Patients who stop taking their antiretroviral medicines may experience viral rebound in as little as a month after cessation of therapy, said Andrew Gray of the University of Kwazulu-Natal in Durban, South Africa. He was one of the speakers at a session entitled ‘Clinical consequences of medicine shortages’ at the 74th FIP congress in Bangkok on 3 September 2014.
It was evident from presentations and posters at the conference that medicine shortages are a worldwide phenomenon, affecting developed and developing countries alike. They encompass a range of products from widely used parenterals to orphan drugs and anti-venoms for snake bite. The clinical consequences when a product is not available will be determined by the condition requiring treatment. Therefore, effects can be immediate or delayed, depending on how tolerant a disease process is of interruptions to or lack of drug therapy. Clinical consequences for the patient will also depend on whether there are readily available alternatives which can be implemented immediately.
Gray gave an overview of the risks of HIV/AIDS treatment interruptions. There are approximately 35 million patients living with HIV worldwide, with an estimated 6,300 new infections identified daily. Around 95% of cases occur in low and middle income countries (LMIC). Successful prevention has reduced the number of new infections and deaths, resulting in an increasing number of people requiring chronic treatment. In 2011, it was estimated that 8 million people in LMIC were receiving antiretroviral therapy, equivalent to about 50% coverage
. Improved global access to antiretrovirals (ARVs), along with changes to treatment policies so that children are treated as soon as they are diagnosed, mean that there is an ever expanding population requiring a secure supply of antiretroviral drugs. However, poor supply chain management, such as poor procurement or distribution practices or natural or other disasters, can threaten this access.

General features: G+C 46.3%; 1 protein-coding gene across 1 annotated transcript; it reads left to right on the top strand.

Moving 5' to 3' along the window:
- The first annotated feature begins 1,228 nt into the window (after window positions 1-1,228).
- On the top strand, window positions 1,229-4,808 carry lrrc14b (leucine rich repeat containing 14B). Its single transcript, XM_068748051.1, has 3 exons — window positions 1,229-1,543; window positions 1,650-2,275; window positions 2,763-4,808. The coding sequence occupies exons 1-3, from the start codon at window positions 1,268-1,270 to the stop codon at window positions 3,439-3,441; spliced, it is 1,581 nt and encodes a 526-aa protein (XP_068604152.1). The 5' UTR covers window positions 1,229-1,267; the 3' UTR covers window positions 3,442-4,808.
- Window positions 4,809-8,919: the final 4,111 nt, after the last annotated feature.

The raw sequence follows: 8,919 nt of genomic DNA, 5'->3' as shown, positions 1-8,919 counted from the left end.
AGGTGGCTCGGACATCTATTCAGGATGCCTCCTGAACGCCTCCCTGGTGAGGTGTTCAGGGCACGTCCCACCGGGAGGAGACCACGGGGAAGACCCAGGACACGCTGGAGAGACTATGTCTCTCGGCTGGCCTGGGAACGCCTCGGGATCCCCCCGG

The aim of antiretroviral therapy is full and long-lasting virus suppression in order to reduce HIV-related morbidity and mortality. A lack of adherence to drug treatment, for example as a result of shortages, can have a drastic effect. Treatment interruptions can result in viral resistance emerging. A recent study in Malawi indicated that, following a treatment interruption, the re-emerging virus demonstrated resistance to the first-line drugs in a quarter of patients, requiring second line regimens to be adopted
. When efavirenz- or nevirapine-based antiretroviral therapy was interrupted, the resulting resistant virus was much harder to repress. Treatment interruptions therefore increase the risk of development of viral resistance, leading to the re-emergence of immune deficiency and a much higher risk of fatal opportunistic infections and neoplasms. As well as poor clinical outcomes, interruptions in treatment have implications on HIV transmission. Gray also commented that the broader implications of drug shortages are not known. For example, patients are counselled that they must adhere rigidly to the regimen, however if a drug is in short supply, this delivers a mixed message to the recipient, with unknown implications for future patient behaviour.
Gray commented that so much work had been done to achieve affordable, evidence-based drugs, “let us not fail because our health and supply systems are not reliable. We have to protect the gains that we have got, from all the fighting that we have done to ensure access”.
 Kredo T, Ford N, Adeniyi FB, et al. Decentralising HIV treatment in lower and middle income countries. Cochrane Database of Systematic Reviews 2013. doi:10.1002/14651858.CD009987.pub2 (accessed 26 September 2014).
 Luebbert J, Tweya H, Phiri S, et al. Virological failure and drug resistance in patients on antiretroviral therapy after treatment interruption in Lilongwe, Malawi. Clin Infect Dis 2012; 55: 441-8. doi:10.1093/cid/cis438 (accessed 26 September 2014).